The entire security argument is bogus. Just as with the inscrutable and obnoxious file system in iOS which constantly prompts you to store all your data “in the cloud” - an euphemism for corporate servers - the goal is to gradually move control of your data and computing experience from you over to Apple and their corporate/governmental partners.
Old 2 weeks ago | Show parent
  #973
Gear Maniac
 
🎧 15 years
Angry

Quote:
Originally Posted by Mercado_Negro ➡️
That's not actually true. No software developer can update their plugins to apple sillicon native if their products are based on PACE protection. At least not yet. PACE needs to make things Apple Sillicon compatible first.

[EDIT] This is PACE statement about Apple Silicon and Big Sur:



This means iLok plugins are Big Sur compatible but not Apple Silicon yet.
Yeah I could not yet download and try it but on KVR they did and it turns out to be intel only.

The quote in their support email seriously is „M1native“.
Probably their way of saying works with Rosetta
Old 2 weeks ago | Show parent
  #974
Lives for gear
Quote:
Originally Posted by asdf ➡️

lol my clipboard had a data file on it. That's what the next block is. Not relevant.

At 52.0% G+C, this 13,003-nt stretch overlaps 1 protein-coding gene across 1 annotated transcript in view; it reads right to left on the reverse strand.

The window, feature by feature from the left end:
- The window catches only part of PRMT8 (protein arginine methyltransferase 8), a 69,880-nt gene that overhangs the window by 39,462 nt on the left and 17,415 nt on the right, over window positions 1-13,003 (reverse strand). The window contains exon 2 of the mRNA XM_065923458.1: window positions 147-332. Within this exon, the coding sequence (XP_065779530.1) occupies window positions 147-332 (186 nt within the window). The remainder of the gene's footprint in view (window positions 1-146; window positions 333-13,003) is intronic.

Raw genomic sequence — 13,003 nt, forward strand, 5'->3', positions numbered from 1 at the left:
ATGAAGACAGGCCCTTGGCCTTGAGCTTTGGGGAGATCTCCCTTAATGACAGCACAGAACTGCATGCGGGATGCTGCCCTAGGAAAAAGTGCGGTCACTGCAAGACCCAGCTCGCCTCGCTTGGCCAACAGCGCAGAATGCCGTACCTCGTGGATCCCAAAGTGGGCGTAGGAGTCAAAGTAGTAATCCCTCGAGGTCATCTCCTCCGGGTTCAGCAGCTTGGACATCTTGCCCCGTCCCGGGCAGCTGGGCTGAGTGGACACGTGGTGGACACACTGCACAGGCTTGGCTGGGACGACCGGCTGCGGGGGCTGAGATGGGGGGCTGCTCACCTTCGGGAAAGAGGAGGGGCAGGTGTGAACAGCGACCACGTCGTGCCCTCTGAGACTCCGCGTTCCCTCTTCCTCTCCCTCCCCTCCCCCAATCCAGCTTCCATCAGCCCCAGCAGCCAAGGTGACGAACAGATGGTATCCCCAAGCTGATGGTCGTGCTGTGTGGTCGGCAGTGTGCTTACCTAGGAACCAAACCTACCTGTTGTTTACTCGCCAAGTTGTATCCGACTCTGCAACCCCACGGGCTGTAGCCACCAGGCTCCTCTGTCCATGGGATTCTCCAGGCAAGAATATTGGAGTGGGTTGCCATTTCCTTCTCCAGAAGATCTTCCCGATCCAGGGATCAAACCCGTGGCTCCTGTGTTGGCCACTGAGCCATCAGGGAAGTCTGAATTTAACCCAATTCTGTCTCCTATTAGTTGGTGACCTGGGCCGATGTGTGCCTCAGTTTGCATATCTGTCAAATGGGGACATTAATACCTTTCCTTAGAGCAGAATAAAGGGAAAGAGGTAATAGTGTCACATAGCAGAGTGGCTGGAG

IF someone breaks into your home you got bigger problems than someone booting your machine off an external device.
What if you lost your machine?
Old 2 weeks ago | Show parent
  #975
Sky
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1 Review written
🎧 15 years
My biggest concern is that "security for the masses" puts more pressure on developers who serve relatively small professional markets like ours. Each OS release increasingly derails entire business models. Consider how Avid is getting back on its feet, just in time to wrestle with walled gardens, Big Sur and M1 compatibility, just in time to again respond to whatever Apple announces at WWDC. Agile companies can benefit in these transitions, e.g. FabFilter who quickly announced M1 native compatibility.

Sky
Old 2 weeks ago | Show parent
  #976
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Lady Gaia's Avatar
Quote:
Originally Posted by Sky ➡️
My biggest concern is that "security for the masses" puts more pressure on developers who serve relatively small professional markets like ours. Each OS release increasingly derails entire business models.